Outpatient Cancer Care

Improving efficacy and quality of life

Prasanthi Sadhu

Prasanthi Sadhu

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Prasanthi Sadhu Editor, Asian Hospitals and Healthcare Management

The onset of the COVID-19 pandemic resulted in increased use of telemedicine and video consultations. A majority of hospitals and healthcare facilities across the globe have become COVID care centres in the past 15 months. In several countries, lockdowns have meant that non-COVID patients with an emergency and those undergoing critical illness were allowed to be inpatients while there were restrictions on outpatient visits as well for initially. As a result, patients with chronic conditions such as cancer have had a tough time accessing the necessary treatment.

Cancer is a leading cause of death worldwide, and Asia accounts for nearly half of the global cancer patient population. Inpatient treatment remained out of bounds for cancer patients given their lowered immunity. In this scenario, outpatient cancer care has emerged as a blessing in disguise during the pandemic. While this is not a new idea, outpatient care for oncology patients has gained slow prominence over the past several years as a critical method that has become beneficial for many patients.

Though inpatient hospital care remains the most critical part of some cancer treatments, outpatient care has become an effective option to help support the needs of numerous cancer patients. According to Steve Paulson, MD, president and chairman of the board of Texas Oncology in Dallas, more than 80 per cent of all cancer care is delivered in outpatient settings. Over the past decade, the shift of cancer care to an outpatient setting has actively encouraged cancer patients to participate in their care's clinical and lifestyle aspects.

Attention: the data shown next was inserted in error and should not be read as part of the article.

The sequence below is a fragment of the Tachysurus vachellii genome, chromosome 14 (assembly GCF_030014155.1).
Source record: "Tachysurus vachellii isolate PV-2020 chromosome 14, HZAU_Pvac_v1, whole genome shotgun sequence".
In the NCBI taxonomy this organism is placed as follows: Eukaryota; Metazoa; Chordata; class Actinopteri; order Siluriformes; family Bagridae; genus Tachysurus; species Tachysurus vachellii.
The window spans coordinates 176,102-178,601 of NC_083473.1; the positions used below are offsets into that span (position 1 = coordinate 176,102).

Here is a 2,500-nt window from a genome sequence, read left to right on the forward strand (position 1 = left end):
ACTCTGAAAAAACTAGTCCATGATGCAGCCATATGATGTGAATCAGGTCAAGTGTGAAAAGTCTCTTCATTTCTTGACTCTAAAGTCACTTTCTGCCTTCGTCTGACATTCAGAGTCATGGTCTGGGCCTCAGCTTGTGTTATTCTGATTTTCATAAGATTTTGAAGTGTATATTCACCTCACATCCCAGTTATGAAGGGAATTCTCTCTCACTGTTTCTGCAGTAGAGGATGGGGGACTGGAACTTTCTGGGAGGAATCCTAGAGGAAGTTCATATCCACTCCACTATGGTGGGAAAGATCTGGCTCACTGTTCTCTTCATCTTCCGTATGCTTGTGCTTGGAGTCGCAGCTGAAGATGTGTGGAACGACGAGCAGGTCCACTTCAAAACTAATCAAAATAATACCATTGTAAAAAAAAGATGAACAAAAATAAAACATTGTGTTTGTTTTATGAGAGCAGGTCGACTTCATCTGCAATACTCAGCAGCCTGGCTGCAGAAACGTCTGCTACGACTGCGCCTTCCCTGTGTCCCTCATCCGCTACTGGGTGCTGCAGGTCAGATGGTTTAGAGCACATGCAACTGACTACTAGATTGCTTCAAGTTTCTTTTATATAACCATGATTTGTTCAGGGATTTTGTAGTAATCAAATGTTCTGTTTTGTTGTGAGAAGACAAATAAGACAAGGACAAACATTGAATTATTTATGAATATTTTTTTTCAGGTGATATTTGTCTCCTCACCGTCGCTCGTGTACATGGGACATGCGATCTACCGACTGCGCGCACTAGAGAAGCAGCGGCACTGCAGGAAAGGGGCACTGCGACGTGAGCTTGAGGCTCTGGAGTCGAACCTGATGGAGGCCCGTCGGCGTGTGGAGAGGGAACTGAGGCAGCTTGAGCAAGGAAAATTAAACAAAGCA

Emerging therapies for cancer are expensive, driving up the treatment cost. Several private practice physician groups have now joined hospital-owned oncology clinics and managed care groups.

With a variety of specialty treatment facilities available to them, patients can spend more time in the comfort of their homes while availing cost benefits. According to the American Cancer Society, outpatient treatment covered by private insurance accounts for most cancer care dollars spent each year.

As cancer treatment is highly time-sensitive and quite comprehensive, initiatives or efforts to provide timely care can enhance the quality of life and improve treatment efficacy.

The latest issue of our magazine covers an article on how Outpatient cancer care is improving patient experience. The author, Phoebe Ho, CEO of Integrated Oncology Centres, talks about how an integrated cancer centre is a highly efficient and effective model to serve the needs of cancer patients and alleviate the mounting cancer burden in Asia.

--Issue 53--